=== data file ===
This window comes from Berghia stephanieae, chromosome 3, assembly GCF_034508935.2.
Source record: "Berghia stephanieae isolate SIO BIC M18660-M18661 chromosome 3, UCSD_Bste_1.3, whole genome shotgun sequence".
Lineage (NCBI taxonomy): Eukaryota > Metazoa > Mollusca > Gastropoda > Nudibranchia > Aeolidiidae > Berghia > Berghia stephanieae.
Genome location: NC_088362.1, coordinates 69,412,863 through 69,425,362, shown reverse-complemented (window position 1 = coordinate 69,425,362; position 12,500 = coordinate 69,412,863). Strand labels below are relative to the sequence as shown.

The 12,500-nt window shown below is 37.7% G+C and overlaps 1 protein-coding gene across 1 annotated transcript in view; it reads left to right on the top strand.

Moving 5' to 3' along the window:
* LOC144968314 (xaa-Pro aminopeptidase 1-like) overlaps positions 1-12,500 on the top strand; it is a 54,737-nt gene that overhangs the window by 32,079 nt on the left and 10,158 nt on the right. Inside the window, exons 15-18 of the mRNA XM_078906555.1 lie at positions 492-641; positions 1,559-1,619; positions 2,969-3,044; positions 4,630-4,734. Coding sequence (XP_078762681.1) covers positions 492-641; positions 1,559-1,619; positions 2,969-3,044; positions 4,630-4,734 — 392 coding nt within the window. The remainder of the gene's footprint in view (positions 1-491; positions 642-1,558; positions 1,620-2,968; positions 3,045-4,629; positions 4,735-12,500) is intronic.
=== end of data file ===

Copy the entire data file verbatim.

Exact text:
This window comes from Berghia stephanieae, chromosome 3, assembly GCF_034508935.2.
Source record: "Berghia stephanieae isolate SIO BIC M18660-M18661 chromosome 3, UCSD_Bste_1.3, whole genome shotgun sequence".
Lineage (NCBI taxonomy): Eukaryota > Metazoa > Mollusca > Gastropoda > Nudibranchia > Aeolidiidae > Berghia > Berghia stephanieae.
Genome location: NC_088362.1, coordinates 69,412,863 through 69,425,362, shown reverse-complemented (window position 1 = coordinate 69,425,362; position 12,500 = coordinate 69,412,863). Strand labels below are relative to the sequence as shown.

The 12,500-nt window shown below is 37.7% G+C and overlaps 1 protein-coding gene across 1 annotated transcript in view; it reads left to right on the top strand.

Moving 5' to 3' along the window:
* LOC144968314 (xaa-Pro aminopeptidase 1-like) overlaps positions 1-12,500 on the top strand; it is a 54,737-nt gene that overhangs the window by 32,079 nt on the left and 10,158 nt on the right. Inside the window, exons 15-18 of the mRNA XM_078906555.1 lie at positions 492-641; positions 1,559-1,619; positions 2,969-3,044; positions 4,630-4,734. Coding sequence (XP_078762681.1) covers positions 492-641; positions 1,559-1,619; positions 2,969-3,044; positions 4,630-4,734 — 392 coding nt within the window. The remainder of the gene's footprint in view (positions 1-491; positions 642-1,558; positions 1,620-2,968; positions 3,045-4,629; positions 4,735-12,500) is intronic.